“As a leader in academic publishing, what most excites you right now?
I do think that making virtually all aspects of science open – its outcomes (i.e., articles and books), its data, its code, its techniques, etc. – has huge potential to improve trust in science and to accelerate its impact. Targeting this at finding solutions to UN’s Sustainable Development Goals (SDGs) has to be the most important and exciting opportunity we all face. This will require imagination and an ability to better combine people and technology than ever before….
What do you anticipate the major challenges will be for Springer Nature, and indeed the publishing industry, over the next five years?
I think the greatest challenge is for us to find a way to make the transition to Open Science, including open access (OA), sustainable and equitable for all. Beyond this core challenge, we need to make sure that the determined and adaptable criminals and state actors that want to use our networks, our products, and our content to make illicit gains or gain access to the personal and institutional data of our customers are not able to succeed. These damage our customers and our reputations, and we must work together to prevent this.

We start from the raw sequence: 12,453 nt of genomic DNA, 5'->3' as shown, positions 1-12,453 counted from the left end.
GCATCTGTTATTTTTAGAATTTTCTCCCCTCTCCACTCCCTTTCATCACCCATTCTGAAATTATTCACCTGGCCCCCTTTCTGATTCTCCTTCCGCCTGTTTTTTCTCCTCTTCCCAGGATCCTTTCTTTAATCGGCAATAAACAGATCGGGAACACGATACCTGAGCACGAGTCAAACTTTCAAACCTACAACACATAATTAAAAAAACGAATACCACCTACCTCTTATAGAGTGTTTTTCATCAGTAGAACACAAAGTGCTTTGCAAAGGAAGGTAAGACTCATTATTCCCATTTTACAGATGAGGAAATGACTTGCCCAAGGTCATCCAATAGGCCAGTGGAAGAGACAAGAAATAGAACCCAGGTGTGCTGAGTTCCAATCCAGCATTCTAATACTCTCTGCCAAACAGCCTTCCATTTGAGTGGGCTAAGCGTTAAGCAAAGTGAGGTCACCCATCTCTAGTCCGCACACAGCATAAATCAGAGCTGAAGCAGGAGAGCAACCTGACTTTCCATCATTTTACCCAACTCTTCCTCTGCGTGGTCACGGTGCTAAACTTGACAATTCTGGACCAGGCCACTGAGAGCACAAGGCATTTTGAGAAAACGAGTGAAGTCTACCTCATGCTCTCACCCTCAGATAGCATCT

What does open access / public access mean for your business?
We strongly believe in the benefits to the whole research process of immediate OA to the article version of record (VoR) which means Gold OA. Other forms, such as Public Access (PA), offer benefits mainly outside of the research system, but so far we haven’t found a way of making them financially sustainable. Of course, OA is a precursor to Open Science, which I think is the greatest prize, but OA by itself still enables many benefits such as getting more research out to more researchers faster, into the hands of policy makers and businesses, and the wider public….”